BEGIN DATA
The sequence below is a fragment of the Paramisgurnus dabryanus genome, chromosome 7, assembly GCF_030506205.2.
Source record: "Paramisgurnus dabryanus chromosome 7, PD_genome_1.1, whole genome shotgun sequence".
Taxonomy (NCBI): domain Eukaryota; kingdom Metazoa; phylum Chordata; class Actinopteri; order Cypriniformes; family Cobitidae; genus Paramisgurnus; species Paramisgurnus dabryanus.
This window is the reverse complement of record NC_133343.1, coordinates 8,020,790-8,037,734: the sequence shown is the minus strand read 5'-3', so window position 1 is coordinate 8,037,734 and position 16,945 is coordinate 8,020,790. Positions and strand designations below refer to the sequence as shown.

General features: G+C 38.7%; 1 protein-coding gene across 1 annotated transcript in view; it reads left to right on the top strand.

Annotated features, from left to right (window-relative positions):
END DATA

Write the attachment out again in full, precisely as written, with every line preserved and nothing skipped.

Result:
The sequence below is a fragment of the Paramisgurnus dabryanus genome, chromosome 7, assembly GCF_030506205.2.
Source record: "Paramisgurnus dabryanus chromosome 7, PD_genome_1.1, whole genome shotgun sequence".
Taxonomy (NCBI): domain Eukaryota; kingdom Metazoa; phylum Chordata; class Actinopteri; order Cypriniformes; family Cobitidae; genus Paramisgurnus; species Paramisgurnus dabryanus.
This window is the reverse complement of record NC_133343.1, coordinates 8,020,790-8,037,734: the sequence shown is the minus strand read 5'-3', so window position 1 is coordinate 8,037,734 and position 16,945 is coordinate 8,020,790. Positions and strand designations below refer to the sequence as shown.

General features: G+C 38.7%; 1 protein-coding gene across 1 annotated transcript in view; it reads left to right on the top strand.

Annotated features, from left to right (window-relative positions):